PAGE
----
Who will follow you?

Posted by Heather Villa, CMA, MBA, MSM on June 30, 2009 in: Business - Plain & Simple

This blog is directed to small business owners, entrepreneurs, and solopreneurs – basically anyone who works alone right now. You’ve started a business and the intention is to grow it. For the first few years, it might seem like a battle to get the ball rolling but, if your business is to survive, it will eventually pass some invisible line and start to pick up momentum and require more than just you to make it work.

That’s right, eventually you’ll need to have other people join you. While your hope may be that your business prospers beyond your wildest dreams, and you picture yourself sipping margaritas on a sunny Caribbean island, many of you haven’t given any thought to who will help get you there.

Guess what: your enviable success might be months or years away but you need to put things in place now for someone to step in and take over. And the sooner you start doing that, the smoother, more efficient (and more profitable) the transition will be.

Now, I realize that some of you are countering with the objection that things might change between now and then. My response? If you keep thinking about who you’ll need to follow you (and you redefine it as necessary) you will still be better off than if you were to wait until you wake up one day with the realization that you should have hired someone a couple of months ago. (Believe me, it happens a lot that way).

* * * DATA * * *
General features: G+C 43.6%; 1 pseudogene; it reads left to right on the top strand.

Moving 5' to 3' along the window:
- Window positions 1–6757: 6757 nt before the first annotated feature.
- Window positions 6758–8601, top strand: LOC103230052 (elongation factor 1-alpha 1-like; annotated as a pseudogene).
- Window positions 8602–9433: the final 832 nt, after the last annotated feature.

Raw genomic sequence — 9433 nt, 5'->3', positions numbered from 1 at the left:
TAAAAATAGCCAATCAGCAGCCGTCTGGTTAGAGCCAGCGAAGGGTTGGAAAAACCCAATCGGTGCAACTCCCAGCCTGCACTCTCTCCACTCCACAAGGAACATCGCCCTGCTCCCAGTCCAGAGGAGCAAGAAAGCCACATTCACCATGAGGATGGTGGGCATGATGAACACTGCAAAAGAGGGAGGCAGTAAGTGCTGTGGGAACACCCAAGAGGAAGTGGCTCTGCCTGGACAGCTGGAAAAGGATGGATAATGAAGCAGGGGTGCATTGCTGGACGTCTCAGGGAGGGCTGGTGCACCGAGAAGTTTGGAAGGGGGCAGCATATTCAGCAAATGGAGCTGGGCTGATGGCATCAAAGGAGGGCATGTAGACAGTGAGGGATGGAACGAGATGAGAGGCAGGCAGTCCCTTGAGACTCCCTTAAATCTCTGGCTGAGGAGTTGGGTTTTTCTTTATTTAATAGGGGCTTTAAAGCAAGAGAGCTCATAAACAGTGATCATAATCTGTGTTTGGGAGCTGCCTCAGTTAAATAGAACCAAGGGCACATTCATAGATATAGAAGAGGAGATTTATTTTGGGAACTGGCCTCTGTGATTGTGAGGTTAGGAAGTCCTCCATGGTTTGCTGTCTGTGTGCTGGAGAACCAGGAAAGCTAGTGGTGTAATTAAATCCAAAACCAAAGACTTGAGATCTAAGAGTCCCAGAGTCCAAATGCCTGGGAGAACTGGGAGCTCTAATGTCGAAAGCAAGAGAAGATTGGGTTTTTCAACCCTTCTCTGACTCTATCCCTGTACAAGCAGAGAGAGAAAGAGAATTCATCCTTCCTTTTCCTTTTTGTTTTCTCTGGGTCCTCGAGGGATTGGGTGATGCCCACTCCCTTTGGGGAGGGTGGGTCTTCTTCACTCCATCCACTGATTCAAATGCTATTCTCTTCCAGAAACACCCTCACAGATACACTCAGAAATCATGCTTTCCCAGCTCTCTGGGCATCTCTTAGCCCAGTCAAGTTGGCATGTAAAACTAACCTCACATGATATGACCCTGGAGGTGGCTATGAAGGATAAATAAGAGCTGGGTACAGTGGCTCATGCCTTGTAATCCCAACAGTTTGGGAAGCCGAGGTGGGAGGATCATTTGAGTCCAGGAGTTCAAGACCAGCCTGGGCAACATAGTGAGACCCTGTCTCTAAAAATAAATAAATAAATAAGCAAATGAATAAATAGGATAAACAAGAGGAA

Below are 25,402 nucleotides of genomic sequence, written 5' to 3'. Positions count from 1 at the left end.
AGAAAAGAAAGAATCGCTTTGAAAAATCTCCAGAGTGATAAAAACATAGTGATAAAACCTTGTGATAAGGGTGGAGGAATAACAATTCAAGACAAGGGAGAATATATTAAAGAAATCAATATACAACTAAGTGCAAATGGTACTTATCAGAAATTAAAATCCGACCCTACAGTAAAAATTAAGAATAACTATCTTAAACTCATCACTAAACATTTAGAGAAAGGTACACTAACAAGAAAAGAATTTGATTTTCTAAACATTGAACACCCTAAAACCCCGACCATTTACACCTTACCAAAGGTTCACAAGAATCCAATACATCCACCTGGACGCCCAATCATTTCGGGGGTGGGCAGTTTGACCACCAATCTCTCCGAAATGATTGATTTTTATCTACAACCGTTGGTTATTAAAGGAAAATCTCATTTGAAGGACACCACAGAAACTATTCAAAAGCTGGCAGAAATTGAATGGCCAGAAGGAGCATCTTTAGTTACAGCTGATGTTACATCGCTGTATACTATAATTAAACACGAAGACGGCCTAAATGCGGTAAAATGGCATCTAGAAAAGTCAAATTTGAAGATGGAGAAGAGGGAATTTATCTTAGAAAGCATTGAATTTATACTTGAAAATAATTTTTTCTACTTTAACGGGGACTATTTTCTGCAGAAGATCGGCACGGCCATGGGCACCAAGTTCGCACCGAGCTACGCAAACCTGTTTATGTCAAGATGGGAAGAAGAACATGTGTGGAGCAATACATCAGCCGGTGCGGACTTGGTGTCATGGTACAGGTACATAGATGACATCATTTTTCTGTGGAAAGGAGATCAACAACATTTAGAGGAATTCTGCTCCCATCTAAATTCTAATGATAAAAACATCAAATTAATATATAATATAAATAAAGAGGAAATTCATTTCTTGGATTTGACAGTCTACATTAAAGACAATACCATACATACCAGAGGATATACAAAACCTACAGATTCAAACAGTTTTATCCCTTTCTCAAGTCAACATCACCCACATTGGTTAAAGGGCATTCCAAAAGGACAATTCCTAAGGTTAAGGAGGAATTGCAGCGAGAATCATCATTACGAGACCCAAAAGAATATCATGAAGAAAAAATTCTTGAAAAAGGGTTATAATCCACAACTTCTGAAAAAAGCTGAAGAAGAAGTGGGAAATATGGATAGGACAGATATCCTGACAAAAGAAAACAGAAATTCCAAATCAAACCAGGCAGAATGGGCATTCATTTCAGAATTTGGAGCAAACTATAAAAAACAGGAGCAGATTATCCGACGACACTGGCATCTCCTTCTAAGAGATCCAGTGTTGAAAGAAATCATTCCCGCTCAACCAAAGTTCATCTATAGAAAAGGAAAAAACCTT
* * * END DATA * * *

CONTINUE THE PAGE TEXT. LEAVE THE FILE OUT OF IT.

So here’s what to do: Think about what you will need most when your business hits the big time. Are you a visionary CEO who will need a detail-oriented COO to get keep things going? Are you an effective sales person who will need a CFO to keep you grounded in real numbers? Are you currently manufacturing things in your spare bedroom and you think you need someone who is skilled at getting a factory floor running? Are you a craftsperson who needs an admin assistant to manage your time and a salesperson to win more customers? Are you an artist who will need a booking agent and a publicity rep?

If your business is successful today, and you’re continuing to focus on the right things, you’ll eventually get to the point where you need to add someone else in some role. Don’t get intimidated by the process or by the sense of “losing control” over the thing you’ve built. Those are natural feelings that every entrepreneur feels but they must be fought.

So the first thing you should do is set up structures that will allow for that new person (whoever they are and whenever they join you) to step into the role. This might mean learning a bit about bookkeeping (or hiring a bookkeeper) to file your papers in a way that make sense for the financial person you’ll bring on board. Or, this might mean thinking about your sales funnel now and charting it out (perhaps with the help of an expert) so that a salesperson who eventually joins your staff will be able to integrate themselves quickly.

And, don’t think that a person has to come on board full-time right away. There are a number of really workable interim solutions (outsourcing or part-time or freelance or high school coop placements, etc.) that are good “middle ground” steps to help you make the transition.

Heather Recommends:

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